Healing Together: Shifting Approaches to End Intimate Partner Violence

Overview

When our relationships are safe and healthy, so are our communities. This California-focused policy paper discusses approaches to ending intimate partner violence and includes policy recommendations that focus on healing, gender justice, and racial equity — instead of punishment — to build safe and accountable communities.

Intimate partner violence is a frightening reality for millions of Californians and a public health crisis that especially affects Black, Native American, and bisexual women and transgender people. For decades, women in the anti-violence movement have led the critical work of meeting the immediate safety needs of survivors — saving countless lives. As we build on these efforts to end partner violence, we must do more to address the root causes of violence and the need for healing for all — including those who have caused harm. Read the policy paper and the summary, and join the campaign, funded with the generous support of Blue Shield of California Foundation. 

Advancing Frontline Employees of Color: Innovating for Competitive Advantage in America's Frontline Workforce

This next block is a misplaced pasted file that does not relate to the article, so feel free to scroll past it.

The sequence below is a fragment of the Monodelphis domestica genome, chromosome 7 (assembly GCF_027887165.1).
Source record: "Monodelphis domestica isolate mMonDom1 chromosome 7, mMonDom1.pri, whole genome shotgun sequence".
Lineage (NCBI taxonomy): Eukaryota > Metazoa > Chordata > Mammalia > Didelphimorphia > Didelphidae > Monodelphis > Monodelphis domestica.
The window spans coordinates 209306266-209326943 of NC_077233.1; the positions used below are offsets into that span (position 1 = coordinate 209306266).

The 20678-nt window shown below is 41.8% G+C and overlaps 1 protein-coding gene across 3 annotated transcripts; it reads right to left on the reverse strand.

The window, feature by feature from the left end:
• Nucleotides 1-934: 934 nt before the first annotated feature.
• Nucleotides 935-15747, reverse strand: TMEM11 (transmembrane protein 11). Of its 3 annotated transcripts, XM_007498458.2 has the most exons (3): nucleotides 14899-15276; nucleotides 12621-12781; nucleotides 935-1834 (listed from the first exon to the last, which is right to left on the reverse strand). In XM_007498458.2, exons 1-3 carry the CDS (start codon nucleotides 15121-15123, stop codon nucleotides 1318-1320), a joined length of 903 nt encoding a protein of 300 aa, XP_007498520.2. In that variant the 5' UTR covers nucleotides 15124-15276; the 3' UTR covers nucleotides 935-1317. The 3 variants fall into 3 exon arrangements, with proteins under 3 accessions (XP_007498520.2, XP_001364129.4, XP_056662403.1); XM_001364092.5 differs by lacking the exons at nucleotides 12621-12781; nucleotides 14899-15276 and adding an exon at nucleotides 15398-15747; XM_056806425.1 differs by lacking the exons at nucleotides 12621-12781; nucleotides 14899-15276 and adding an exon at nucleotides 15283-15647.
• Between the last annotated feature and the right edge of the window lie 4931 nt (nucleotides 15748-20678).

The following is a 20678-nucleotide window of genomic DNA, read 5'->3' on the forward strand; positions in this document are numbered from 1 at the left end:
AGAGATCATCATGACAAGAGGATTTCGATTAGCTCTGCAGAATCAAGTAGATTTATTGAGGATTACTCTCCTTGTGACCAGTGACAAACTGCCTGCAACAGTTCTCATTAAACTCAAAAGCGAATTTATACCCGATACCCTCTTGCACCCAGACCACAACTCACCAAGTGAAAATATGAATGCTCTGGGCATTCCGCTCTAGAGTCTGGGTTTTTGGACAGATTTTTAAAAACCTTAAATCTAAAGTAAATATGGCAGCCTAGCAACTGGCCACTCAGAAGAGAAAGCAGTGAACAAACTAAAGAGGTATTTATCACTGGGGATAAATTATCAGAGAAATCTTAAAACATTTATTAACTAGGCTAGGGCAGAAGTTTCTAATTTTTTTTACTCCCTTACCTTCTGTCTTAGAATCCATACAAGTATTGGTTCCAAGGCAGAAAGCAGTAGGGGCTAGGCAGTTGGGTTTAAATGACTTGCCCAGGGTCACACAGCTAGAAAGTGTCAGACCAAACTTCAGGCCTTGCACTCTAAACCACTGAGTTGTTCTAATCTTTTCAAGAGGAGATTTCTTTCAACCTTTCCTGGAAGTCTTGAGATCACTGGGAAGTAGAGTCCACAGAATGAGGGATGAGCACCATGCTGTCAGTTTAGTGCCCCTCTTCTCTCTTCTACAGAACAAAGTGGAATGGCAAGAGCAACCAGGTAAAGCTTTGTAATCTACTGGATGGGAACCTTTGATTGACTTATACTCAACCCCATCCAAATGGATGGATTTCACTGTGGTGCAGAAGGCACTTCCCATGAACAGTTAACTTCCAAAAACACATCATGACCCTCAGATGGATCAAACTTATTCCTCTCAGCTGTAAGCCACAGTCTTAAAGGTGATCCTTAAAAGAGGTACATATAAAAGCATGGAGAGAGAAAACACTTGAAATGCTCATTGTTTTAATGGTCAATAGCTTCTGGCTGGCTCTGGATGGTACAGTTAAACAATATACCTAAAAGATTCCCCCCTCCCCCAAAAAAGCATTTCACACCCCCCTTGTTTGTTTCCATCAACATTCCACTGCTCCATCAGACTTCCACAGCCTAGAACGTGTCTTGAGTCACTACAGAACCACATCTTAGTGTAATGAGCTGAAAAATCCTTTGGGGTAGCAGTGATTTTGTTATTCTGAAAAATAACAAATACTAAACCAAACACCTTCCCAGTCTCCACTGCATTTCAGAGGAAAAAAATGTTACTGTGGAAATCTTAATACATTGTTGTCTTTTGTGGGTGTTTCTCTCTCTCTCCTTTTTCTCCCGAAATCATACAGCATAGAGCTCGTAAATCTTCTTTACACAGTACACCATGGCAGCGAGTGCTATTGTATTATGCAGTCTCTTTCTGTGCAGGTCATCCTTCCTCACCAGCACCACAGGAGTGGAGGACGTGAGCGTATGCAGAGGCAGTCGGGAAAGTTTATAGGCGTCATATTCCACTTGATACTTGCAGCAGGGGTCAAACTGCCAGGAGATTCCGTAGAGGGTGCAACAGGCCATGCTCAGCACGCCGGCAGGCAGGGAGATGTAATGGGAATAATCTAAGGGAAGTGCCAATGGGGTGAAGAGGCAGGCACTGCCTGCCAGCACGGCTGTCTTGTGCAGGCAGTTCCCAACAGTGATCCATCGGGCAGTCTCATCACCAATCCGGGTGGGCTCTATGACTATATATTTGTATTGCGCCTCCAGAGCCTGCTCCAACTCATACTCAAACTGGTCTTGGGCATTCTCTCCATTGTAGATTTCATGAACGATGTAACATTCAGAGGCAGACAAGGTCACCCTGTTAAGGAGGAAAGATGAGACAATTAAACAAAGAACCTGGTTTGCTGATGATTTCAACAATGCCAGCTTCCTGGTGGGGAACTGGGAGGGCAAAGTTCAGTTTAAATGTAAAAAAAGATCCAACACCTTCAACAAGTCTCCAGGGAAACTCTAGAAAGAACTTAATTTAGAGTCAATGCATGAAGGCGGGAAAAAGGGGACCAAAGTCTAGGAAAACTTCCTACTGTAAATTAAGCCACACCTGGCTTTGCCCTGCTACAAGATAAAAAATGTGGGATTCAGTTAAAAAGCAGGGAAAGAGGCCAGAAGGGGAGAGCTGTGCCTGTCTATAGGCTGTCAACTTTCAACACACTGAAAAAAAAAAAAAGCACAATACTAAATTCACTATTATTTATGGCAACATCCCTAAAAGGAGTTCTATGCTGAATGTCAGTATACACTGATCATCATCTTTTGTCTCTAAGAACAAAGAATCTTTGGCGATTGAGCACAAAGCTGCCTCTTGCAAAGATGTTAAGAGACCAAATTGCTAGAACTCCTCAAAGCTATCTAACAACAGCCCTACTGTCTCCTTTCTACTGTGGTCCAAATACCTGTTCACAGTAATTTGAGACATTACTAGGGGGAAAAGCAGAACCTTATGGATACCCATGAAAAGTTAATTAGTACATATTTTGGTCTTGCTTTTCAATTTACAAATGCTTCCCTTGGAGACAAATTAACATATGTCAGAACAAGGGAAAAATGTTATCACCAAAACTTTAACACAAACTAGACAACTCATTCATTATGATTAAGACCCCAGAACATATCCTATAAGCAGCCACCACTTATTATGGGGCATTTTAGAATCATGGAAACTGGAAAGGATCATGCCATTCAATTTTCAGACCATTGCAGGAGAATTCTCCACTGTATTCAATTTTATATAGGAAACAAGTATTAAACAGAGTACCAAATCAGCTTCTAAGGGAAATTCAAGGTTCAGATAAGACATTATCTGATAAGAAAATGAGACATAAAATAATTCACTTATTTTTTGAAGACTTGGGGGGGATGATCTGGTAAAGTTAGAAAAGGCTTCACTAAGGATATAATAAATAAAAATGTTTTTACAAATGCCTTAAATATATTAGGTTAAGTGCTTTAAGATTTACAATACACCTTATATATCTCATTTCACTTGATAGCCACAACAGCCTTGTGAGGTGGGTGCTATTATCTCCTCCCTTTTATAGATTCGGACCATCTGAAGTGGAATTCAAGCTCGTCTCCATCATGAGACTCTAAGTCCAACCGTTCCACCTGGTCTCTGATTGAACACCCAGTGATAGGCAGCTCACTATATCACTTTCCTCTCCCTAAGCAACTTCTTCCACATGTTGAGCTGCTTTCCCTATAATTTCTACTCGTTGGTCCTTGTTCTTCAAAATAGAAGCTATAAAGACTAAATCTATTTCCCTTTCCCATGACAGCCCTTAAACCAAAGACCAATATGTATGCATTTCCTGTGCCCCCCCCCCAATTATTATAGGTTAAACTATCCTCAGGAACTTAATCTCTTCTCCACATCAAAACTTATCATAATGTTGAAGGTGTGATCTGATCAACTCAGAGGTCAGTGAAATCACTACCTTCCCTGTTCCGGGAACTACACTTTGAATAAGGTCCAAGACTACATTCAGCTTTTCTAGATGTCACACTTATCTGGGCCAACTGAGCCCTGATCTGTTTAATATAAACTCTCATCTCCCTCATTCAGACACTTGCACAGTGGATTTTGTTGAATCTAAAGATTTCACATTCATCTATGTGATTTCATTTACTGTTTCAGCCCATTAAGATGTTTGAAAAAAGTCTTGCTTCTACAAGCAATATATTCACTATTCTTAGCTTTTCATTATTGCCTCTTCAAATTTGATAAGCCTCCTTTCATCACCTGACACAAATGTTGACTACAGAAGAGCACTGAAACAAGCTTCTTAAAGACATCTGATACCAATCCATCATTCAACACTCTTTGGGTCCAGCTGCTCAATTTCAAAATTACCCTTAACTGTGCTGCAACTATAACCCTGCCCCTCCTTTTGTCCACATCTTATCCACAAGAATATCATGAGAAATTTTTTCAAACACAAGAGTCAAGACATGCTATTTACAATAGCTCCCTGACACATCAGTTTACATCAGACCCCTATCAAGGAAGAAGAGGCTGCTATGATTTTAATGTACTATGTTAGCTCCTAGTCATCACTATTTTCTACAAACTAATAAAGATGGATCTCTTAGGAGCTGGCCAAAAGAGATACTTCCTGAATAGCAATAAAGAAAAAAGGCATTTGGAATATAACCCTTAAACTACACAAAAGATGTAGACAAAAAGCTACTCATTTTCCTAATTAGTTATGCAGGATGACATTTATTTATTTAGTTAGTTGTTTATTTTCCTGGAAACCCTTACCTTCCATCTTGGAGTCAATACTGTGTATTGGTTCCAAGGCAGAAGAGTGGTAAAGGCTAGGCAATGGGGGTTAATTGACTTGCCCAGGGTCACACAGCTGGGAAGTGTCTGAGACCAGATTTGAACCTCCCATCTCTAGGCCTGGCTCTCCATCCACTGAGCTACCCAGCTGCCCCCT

Overview

Advancing Frontline Employees of Color: Innovating for Competitive Advantage in America's Frontline Workforce is a resource and call to action for employers to support the advancement of frontline employees of color. The information in the report can also be a useful tool for those advocating for opportunity for all. The report reveals how companies that are successful in advancing racial equity go beyond traditional diversity and inclusion efforts by shifting their management and HR practices and transforming their company cultures. These companies implement evidence-based practices and policies that fall under three strategic opportunity areas: 1) building internal capacity for an inclusive, understanding, and adaptive culture; 2) strengthening management and HR systems, policies, and practices; and 3) intentionally investing in the development of frontline employees of color.

Download Advancing Frontline Employees of Color Executive Summary

Solving the Housing Crisis Is Key to Inclusive Prosperity in the Bay Area

Overview

This report presents new data illustrating how the combination of rising rents and stagnant incomes is straining household budgets and stifling opportunity for all but the very wealthy in the nine-county Bay Area, raising serious questions about the sustainability of the region’s economy. The report was developed as part of the Bay Area Equity Atlas partnership between PolicyLink, the San Francisco Foundation, and the Program for Environmental and Regional Equity at the University of Southern California (PERE). Key findings include:

  • Between 2000 and 2016, rents increased 24 percent while renter incomes rose just 9 percent.
  • There are 480,000 economically insecure renter households in the region that are paying $9,000 too much for housing per year, on average.
  • A family of two full-time workers each making $15/hour can only afford market rent in 5 percent of Bay Area neighborhoods.
  • 92 percent of these neighborhoods affordable to working-class families are rated "very low opportunity" on a comprehensive index of neighborhood opportunity.